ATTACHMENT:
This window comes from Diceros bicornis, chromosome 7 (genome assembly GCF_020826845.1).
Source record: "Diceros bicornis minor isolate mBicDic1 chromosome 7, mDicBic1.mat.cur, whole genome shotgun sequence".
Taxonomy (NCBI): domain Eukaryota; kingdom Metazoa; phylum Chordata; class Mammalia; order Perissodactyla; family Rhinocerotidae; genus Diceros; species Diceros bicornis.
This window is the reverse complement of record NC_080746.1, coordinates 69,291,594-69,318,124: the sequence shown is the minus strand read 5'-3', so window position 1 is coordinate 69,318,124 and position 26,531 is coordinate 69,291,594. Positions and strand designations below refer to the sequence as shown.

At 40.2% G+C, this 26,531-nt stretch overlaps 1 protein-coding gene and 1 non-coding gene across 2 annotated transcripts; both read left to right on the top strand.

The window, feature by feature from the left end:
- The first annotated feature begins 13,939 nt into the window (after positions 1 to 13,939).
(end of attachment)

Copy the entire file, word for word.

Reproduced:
This window comes from Diceros bicornis, chromosome 7 (genome assembly GCF_020826845.1).
Source record: "Diceros bicornis minor isolate mBicDic1 chromosome 7, mDicBic1.mat.cur, whole genome shotgun sequence".
Taxonomy (NCBI): domain Eukaryota; kingdom Metazoa; phylum Chordata; class Mammalia; order Perissodactyla; family Rhinocerotidae; genus Diceros; species Diceros bicornis.
This window is the reverse complement of record NC_080746.1, coordinates 69,291,594-69,318,124: the sequence shown is the minus strand read 5'-3', so window position 1 is coordinate 69,318,124 and position 26,531 is coordinate 69,291,594. Positions and strand designations below refer to the sequence as shown.

At 40.2% G+C, this 26,531-nt stretch overlaps 1 protein-coding gene and 1 non-coding gene across 2 annotated transcripts; both read left to right on the top strand.

The window, feature by feature from the left end:
- The first annotated feature begins 13,939 nt into the window (after positions 1 to 13,939).